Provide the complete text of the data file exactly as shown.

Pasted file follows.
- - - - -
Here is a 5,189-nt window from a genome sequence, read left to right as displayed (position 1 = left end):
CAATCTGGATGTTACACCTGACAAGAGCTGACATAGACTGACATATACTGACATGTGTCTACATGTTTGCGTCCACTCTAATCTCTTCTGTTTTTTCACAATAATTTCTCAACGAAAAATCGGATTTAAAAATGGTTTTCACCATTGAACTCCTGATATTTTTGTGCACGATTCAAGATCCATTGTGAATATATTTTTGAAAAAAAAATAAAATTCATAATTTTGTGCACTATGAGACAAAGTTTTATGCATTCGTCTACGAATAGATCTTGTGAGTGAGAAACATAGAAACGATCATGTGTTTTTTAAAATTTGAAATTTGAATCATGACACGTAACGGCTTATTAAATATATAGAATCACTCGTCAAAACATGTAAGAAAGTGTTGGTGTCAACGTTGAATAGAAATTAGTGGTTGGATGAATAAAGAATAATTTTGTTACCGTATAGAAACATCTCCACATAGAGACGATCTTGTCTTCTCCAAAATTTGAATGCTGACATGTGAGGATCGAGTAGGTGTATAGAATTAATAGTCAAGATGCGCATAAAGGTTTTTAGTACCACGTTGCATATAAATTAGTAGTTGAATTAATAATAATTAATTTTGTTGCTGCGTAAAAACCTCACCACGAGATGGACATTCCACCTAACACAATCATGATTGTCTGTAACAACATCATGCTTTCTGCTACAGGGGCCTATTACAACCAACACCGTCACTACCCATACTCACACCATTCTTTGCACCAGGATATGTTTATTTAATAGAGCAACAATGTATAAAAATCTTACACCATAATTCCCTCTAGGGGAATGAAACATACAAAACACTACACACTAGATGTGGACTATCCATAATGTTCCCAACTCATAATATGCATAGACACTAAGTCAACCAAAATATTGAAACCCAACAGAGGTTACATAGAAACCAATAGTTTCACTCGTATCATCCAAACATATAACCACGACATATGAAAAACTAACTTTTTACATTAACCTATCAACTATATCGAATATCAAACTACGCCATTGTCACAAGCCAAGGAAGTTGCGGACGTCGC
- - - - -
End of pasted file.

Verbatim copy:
Here is a 5,189-nt window from a genome sequence, read left to right as displayed (position 1 = left end):
CAATCTGGATGTTACACCTGACAAGAGCTGACATAGACTGACATATACTGACATGTGTCTACATGTTTGCGTCCACTCTAATCTCTTCTGTTTTTTCACAATAATTTCTCAACGAAAAATCGGATTTAAAAATGGTTTTCACCATTGAACTCCTGATATTTTTGTGCACGATTCAAGATCCATTGTGAATATATTTTTGAAAAAAAAATAAAATTCATAATTTTGTGCACTATGAGACAAAGTTTTATGCATTCGTCTACGAATAGATCTTGTGAGTGAGAAACATAGAAACGATCATGTGTTTTTTAAAATTTGAAATTTGAATCATGACACGTAACGGCTTATTAAATATATAGAATCACTCGTCAAAACATGTAAGAAAGTGTTGGTGTCAACGTTGAATAGAAATTAGTGGTTGGATGAATAAAGAATAATTTTGTTACCGTATAGAAACATCTCCACATAGAGACGATCTTGTCTTCTCCAAAATTTGAATGCTGACATGTGAGGATCGAGTAGGTGTATAGAATTAATAGTCAAGATGCGCATAAAGGTTTTTAGTACCACGTTGCATATAAATTAGTAGTTGAATTAATAATAATTAATTTTGTTGCTGCGTAAAAACCTCACCACGAGATGGACATTCCACCTAACACAATCATGATTGTCTGTAACAACATCATGCTTTCTGCTACAGGGGCCTATTACAACCAACACCGTCACTACCCATACTCACACCATTCTTTGCACCAGGATATGTTTATTTAATAGAGCAACAATGTATAAAAATCTTACACCATAATTCCCTCTAGGGGAATGAAACATACAAAACACTACACACTAGATGTGGACTATCCATAATGTTCCCAACTCATAATATGCATAGACACTAAGTCAACCAAAATATTGAAACCCAACAGAGGTTACATAGAAACCAATAGTTTCACTCGTATCATCCAAACATATAACCACGACATATGAAAAACTAACTTTTTACATTAACCTATCAACTATATCGAATATCAAACTACGCCATTGTCACAAGCCAAGGAAGTTGCGGACGTCGC